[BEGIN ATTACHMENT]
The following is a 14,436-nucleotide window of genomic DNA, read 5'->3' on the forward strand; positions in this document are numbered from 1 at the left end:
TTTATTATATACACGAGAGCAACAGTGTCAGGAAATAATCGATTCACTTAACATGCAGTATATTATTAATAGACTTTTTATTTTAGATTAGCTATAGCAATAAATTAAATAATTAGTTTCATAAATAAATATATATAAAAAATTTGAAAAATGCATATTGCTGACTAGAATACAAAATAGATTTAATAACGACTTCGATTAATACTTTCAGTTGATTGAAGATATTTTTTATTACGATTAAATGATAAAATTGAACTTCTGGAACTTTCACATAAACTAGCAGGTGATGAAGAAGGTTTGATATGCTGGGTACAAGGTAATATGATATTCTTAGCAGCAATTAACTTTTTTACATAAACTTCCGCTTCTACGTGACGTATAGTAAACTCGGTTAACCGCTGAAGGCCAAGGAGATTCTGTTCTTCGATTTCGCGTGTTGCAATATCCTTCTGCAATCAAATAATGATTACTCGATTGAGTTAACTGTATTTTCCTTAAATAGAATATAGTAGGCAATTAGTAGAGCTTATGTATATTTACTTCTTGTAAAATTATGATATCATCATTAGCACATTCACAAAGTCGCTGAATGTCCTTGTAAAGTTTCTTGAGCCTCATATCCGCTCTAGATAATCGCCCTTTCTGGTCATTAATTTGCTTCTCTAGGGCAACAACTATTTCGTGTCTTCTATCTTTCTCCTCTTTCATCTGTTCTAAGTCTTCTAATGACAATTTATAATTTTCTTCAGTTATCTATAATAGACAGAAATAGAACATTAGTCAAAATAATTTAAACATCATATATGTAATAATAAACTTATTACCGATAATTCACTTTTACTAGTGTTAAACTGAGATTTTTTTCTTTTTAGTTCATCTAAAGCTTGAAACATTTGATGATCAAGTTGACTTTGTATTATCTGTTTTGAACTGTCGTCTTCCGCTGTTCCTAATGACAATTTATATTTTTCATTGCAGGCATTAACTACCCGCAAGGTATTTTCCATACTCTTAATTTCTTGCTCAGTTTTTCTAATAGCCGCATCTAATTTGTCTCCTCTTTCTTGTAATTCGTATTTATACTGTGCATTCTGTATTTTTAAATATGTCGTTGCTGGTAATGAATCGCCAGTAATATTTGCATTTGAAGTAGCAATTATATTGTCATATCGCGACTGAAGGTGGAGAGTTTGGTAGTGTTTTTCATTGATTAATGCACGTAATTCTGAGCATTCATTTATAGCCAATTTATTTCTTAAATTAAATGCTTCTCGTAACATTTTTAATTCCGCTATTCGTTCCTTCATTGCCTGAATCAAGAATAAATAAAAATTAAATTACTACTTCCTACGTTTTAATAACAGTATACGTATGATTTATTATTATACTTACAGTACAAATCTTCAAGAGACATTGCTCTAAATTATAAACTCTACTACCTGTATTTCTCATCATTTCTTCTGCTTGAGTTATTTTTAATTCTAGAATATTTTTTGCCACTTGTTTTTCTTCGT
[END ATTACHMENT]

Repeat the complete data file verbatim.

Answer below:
The following is a 14,436-nucleotide window of genomic DNA, read 5'->3' on the forward strand; positions in this document are numbered from 1 at the left end:
TTTATTATATACACGAGAGCAACAGTGTCAGGAAATAATCGATTCACTTAACATGCAGTATATTATTAATAGACTTTTTATTTTAGATTAGCTATAGCAATAAATTAAATAATTAGTTTCATAAATAAATATATATAAAAAATTTGAAAAATGCATATTGCTGACTAGAATACAAAATAGATTTAATAACGACTTCGATTAATACTTTCAGTTGATTGAAGATATTTTTTATTACGATTAAATGATAAAATTGAACTTCTGGAACTTTCACATAAACTAGCAGGTGATGAAGAAGGTTTGATATGCTGGGTACAAGGTAATATGATATTCTTAGCAGCAATTAACTTTTTTACATAAACTTCCGCTTCTACGTGACGTATAGTAAACTCGGTTAACCGCTGAAGGCCAAGGAGATTCTGTTCTTCGATTTCGCGTGTTGCAATATCCTTCTGCAATCAAATAATGATTACTCGATTGAGTTAACTGTATTTTCCTTAAATAGAATATAGTAGGCAATTAGTAGAGCTTATGTATATTTACTTCTTGTAAAATTATGATATCATCATTAGCACATTCACAAAGTCGCTGAATGTCCTTGTAAAGTTTCTTGAGCCTCATATCCGCTCTAGATAATCGCCCTTTCTGGTCATTAATTTGCTTCTCTAGGGCAACAACTATTTCGTGTCTTCTATCTTTCTCCTCTTTCATCTGTTCTAAGTCTTCTAATGACAATTTATAATTTTCTTCAGTTATCTATAATAGACAGAAATAGAACATTAGTCAAAATAATTTAAACATCATATATGTAATAATAAACTTATTACCGATAATTCACTTTTACTAGTGTTAAACTGAGATTTTTTTCTTTTTAGTTCATCTAAAGCTTGAAACATTTGATGATCAAGTTGACTTTGTATTATCTGTTTTGAACTGTCGTCTTCCGCTGTTCCTAATGACAATTTATATTTTTCATTGCAGGCATTAACTACCCGCAAGGTATTTTCCATACTCTTAATTTCTTGCTCAGTTTTTCTAATAGCCGCATCTAATTTGTCTCCTCTTTCTTGTAATTCGTATTTATACTGTGCATTCTGTATTTTTAAATATGTCGTTGCTGGTAATGAATCGCCAGTAATATTTGCATTTGAAGTAGCAATTATATTGTCATATCGCGACTGAAGGTGGAGAGTTTGGTAGTGTTTTTCATTGATTAATGCACGTAATTCTGAGCATTCATTTATAGCCAATTTATTTCTTAAATTAAATGCTTCTCGTAACATTTTTAATTCCGCTATTCGTTCCTTCATTGCCTGAATCAAGAATAAATAAAAATTAAATTACTACTTCCTACGTTTTAATAACAGTATACGTATGATTTATTATTATACTTACAGTACAAATCTTCAAGAGACATTGCTCTAAATTATAAACTCTACTACCTGTATTTCTCATCATTTCTTCTGCTTGAGTTATTTTTAATTCTAGAATATTTTTTGCCACTTGTTTTTCTTCGT